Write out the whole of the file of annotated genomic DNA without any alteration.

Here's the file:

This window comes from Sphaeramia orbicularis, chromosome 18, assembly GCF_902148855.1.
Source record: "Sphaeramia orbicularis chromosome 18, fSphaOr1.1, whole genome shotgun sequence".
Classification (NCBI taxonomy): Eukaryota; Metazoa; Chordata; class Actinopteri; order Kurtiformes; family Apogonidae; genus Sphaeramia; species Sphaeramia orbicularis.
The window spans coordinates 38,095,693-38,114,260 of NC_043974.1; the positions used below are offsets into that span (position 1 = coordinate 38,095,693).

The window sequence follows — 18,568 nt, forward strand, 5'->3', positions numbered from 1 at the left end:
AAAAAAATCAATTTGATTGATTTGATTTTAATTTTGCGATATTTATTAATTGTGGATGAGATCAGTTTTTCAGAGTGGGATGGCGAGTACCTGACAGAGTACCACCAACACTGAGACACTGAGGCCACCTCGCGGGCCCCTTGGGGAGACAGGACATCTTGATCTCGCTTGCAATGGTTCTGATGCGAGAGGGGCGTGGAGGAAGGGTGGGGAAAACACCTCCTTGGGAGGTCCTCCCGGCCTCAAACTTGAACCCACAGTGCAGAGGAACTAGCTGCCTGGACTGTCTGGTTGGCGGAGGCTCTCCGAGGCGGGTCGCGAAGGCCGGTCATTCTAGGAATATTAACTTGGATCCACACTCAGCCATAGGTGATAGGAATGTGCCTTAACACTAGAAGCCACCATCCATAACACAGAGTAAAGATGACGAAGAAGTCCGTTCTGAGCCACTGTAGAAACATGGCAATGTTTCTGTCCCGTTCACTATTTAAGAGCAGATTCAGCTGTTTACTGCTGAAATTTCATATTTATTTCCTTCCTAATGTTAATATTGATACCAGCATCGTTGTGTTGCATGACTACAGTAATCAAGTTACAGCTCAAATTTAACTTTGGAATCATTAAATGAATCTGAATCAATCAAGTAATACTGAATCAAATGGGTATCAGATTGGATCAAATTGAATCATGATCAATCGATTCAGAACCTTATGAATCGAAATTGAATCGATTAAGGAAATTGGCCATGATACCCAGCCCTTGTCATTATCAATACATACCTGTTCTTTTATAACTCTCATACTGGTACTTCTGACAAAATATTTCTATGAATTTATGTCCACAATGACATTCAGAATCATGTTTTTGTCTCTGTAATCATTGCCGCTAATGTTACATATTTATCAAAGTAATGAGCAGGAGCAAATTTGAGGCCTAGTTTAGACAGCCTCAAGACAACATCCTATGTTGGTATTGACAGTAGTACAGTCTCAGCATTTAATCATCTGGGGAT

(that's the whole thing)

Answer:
This window comes from Sphaeramia orbicularis, chromosome 18, assembly GCF_902148855.1.
Source record: "Sphaeramia orbicularis chromosome 18, fSphaOr1.1, whole genome shotgun sequence".
Classification (NCBI taxonomy): Eukaryota; Metazoa; Chordata; class Actinopteri; order Kurtiformes; family Apogonidae; genus Sphaeramia; species Sphaeramia orbicularis.
The window spans coordinates 38,095,693-38,114,260 of NC_043974.1; the positions used below are offsets into that span (position 1 = coordinate 38,095,693).

The window sequence follows — 18,568 nt, forward strand, 5'->3', positions numbered from 1 at the left end:
AAAAAAATCAATTTGATTGATTTGATTTTAATTTTGCGATATTTATTAATTGTGGATGAGATCAGTTTTTCAGAGTGGGATGGCGAGTACCTGACAGAGTACCACCAACACTGAGACACTGAGGCCACCTCGCGGGCCCCTTGGGGAGACAGGACATCTTGATCTCGCTTGCAATGGTTCTGATGCGAGAGGGGCGTGGAGGAAGGGTGGGGAAAACACCTCCTTGGGAGGTCCTCCCGGCCTCAAACTTGAACCCACAGTGCAGAGGAACTAGCTGCCTGGACTGTCTGGTTGGCGGAGGCTCTCCGAGGCGGGTCGCGAAGGCCGGTCATTCTAGGAATATTAACTTGGATCCACACTCAGCCATAGGTGATAGGAATGTGCCTTAACACTAGAAGCCACCATCCATAACACAGAGTAAAGATGACGAAGAAGTCCGTTCTGAGCCACTGTAGAAACATGGCAATGTTTCTGTCCCGTTCACTATTTAAGAGCAGATTCAGCTGTTTACTGCTGAAATTTCATATTTATTTCCTTCCTAATGTTAATATTGATACCAGCATCGTTGTGTTGCATGACTACAGTAATCAAGTTACAGCTCAAATTTAACTTTGGAATCATTAAATGAATCTGAATCAATCAAGTAATACTGAATCAAATGGGTATCAGATTGGATCAAATTGAATCATGATCAATCGATTCAGAACCTTATGAATCGAAATTGAATCGATTAAGGAAATTGGCCATGATACCCAGCCCTTGTCATTATCAATACATACCTGTTCTTTTATAACTCTCATACTGGTACTTCTGACAAAATATTTCTATGAATTTATGTCCACAATGACATTCAGAATCATGTTTTTGTCTCTGTAATCATTGCCGCTAATGTTACATATTTATCAAAGTAATGAGCAGGAGCAAATTTGAGGCCTAGTTTAGACAGCCTCAAGACAACATCCTATGTTGGTATTGACAGTAGTACAGTCTCAGCATTTAATCATCTGGGGAT